Thursday, 17 January 2019 10:46

Huawei may face case over alleged theft of trade secrets

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Huawei may face case over alleged theft of trade secrets Pixabay

Chinese telecommunications equipment provider Huawei Technologies could face an indictment over alleged theft of trade secrets from its American business partners, including smartphone-testing technology used by T-Mobile in robotic devices.

The Wall Street Journal  reported that a criminal investigation, being pursued by US federal authorities, had grown out of civil lawsuits, in one of which a jury found the company liable for using the robotic technology from T-Mobile.

Allegations in the 2014 lawsuit were levelled after T-Mobile hired Huawei to supply smartphones. The US provider had developed a robot named Tappy to carry out QA on the phones that it sold.

The T-Mobile lawsuit claimed that Huawei employees posed many detailed queries about the robot and kept asking for specifics of the proprietary technology.

The suit also claimed that Huawei employees tried to obtain photographs of the robot and gain possession of the fingerlike tip of the robot.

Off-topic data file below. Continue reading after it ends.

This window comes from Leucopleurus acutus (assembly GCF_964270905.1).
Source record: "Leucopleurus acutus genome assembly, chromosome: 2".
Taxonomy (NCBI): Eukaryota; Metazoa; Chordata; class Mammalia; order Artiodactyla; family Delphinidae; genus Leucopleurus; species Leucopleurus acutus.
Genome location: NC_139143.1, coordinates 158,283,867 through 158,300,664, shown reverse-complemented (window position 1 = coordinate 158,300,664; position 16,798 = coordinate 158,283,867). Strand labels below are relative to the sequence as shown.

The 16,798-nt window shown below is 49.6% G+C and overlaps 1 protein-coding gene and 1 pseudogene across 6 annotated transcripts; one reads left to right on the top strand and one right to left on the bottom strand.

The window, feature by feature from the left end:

Huawei countered by making a filing that said no trade secrets were stolen because the robot was not a secret, with videos of it available on YouTube and the design and specifications published in a number of patents.

The case ended in a jury trial in 2017 and T-Mobile was awarded US$4.8 million with Huawei having been found to breach its contract.

The report made no mention of any other cases which had led to the federal investigation.

iTWire has contacted Huawei for comment.

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Sam Varghese

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Sam Varghese has been writing for iTWire since 2006, a year after the site came into existence. For nearly a decade thereafter, he wrote mostly about free and open source software, based on his own use of this genre of software. Since May 2016, he has been writing across many areas of technology. He has been a journalist for nearly 40 years in India (Indian Express and Deccan Herald), the UAE (Khaleej Times) and Australia (Daily Commercial News (now defunct) and The Age). His personal blog is titled Irregular Expression.

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